A two-year-old Indian girl separated from her conjoined twin was doing well yesterday after regaining consciousness for the first time after a grueling 27 hours of surgery.
Lakshmi, who had been born with eight limbs, was under observation at the intensive care unit of Sparsh Hospital in this southern Indian city where doctors completed the surgery on Wednesday.
"Lakshmi is in satisfactory condition and all her parameters are within normal limits," said T. Ramesh, the hospital spokesman where a team of 36 medics performed the surgery.
She regained consciousness on Friday and was in good spirits, able to open her eyes and move her fingers and toes slowly, Patil said earlier.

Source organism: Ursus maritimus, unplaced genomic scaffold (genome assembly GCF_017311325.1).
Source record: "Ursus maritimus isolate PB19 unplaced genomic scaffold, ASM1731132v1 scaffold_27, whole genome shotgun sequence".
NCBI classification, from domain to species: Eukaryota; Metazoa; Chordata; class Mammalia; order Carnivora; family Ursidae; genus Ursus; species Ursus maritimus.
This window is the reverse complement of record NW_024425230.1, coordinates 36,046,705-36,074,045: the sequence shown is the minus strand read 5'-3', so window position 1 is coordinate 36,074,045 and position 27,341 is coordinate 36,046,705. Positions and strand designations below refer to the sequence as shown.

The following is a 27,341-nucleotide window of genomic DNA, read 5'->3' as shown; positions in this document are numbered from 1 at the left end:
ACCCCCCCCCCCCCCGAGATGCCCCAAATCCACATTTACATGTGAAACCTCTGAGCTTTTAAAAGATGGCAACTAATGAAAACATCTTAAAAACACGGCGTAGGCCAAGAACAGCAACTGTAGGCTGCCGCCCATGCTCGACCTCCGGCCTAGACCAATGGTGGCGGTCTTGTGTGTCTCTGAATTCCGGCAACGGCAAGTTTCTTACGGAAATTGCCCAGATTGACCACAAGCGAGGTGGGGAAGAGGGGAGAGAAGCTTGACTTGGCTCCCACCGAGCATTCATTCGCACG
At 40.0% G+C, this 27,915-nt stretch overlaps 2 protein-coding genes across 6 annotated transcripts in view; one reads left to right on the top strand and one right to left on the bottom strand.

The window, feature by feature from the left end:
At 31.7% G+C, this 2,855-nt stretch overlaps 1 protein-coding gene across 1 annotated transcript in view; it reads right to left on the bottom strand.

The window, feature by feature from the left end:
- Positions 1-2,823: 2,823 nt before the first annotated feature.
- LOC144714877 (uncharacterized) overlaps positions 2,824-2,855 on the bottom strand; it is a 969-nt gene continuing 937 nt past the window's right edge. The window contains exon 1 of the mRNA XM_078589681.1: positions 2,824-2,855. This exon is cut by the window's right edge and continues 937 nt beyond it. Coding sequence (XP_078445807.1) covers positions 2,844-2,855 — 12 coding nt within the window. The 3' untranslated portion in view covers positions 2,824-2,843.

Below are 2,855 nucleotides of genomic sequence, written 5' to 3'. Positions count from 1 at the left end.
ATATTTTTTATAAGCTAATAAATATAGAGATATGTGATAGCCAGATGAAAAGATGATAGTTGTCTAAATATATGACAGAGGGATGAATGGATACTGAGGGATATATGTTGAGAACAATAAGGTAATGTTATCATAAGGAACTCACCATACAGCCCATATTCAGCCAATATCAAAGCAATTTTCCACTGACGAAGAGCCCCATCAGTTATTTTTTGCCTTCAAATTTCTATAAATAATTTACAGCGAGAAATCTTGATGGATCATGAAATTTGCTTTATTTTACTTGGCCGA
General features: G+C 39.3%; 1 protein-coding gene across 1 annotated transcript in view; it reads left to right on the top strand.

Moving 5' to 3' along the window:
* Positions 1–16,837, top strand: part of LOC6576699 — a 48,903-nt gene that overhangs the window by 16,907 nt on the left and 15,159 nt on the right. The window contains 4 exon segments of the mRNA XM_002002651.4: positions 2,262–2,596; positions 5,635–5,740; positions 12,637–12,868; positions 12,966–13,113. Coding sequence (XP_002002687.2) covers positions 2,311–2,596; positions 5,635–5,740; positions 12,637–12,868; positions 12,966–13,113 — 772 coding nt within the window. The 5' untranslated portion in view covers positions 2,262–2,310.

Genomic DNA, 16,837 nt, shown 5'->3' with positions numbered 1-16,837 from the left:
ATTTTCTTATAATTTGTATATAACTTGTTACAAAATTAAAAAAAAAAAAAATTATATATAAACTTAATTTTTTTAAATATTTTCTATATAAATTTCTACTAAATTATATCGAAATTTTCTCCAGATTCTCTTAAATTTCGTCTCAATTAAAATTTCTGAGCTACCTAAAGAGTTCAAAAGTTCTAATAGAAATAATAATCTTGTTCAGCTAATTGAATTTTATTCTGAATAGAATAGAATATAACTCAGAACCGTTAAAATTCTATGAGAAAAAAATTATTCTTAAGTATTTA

They plan to shift her from intensive care to a private ward in about two days and put her on a schedule of physiotherapy to strengthen her legs and teach her how to walk.
Her parents, who are from a remote district in the eastern Bihar state, were allowed to spend about 15 minutes with her on two occasions on Friday and were happy to see her conscious and recovering from the surgery, said the doctor.
The girl, born with four arms and four legs, had the extra limbs removed in the operation after having been born fused at the pelvis to a headless "parasitic twin" that stopped developing in the womb.
She had absorbed the organs and body parts of the undeveloped fetus, a condition that occurs once in 50,000 conjoined twin births, requiring the rare, risky operation.
Doctors said the girl would have been unlikely to live into her teens with her condition.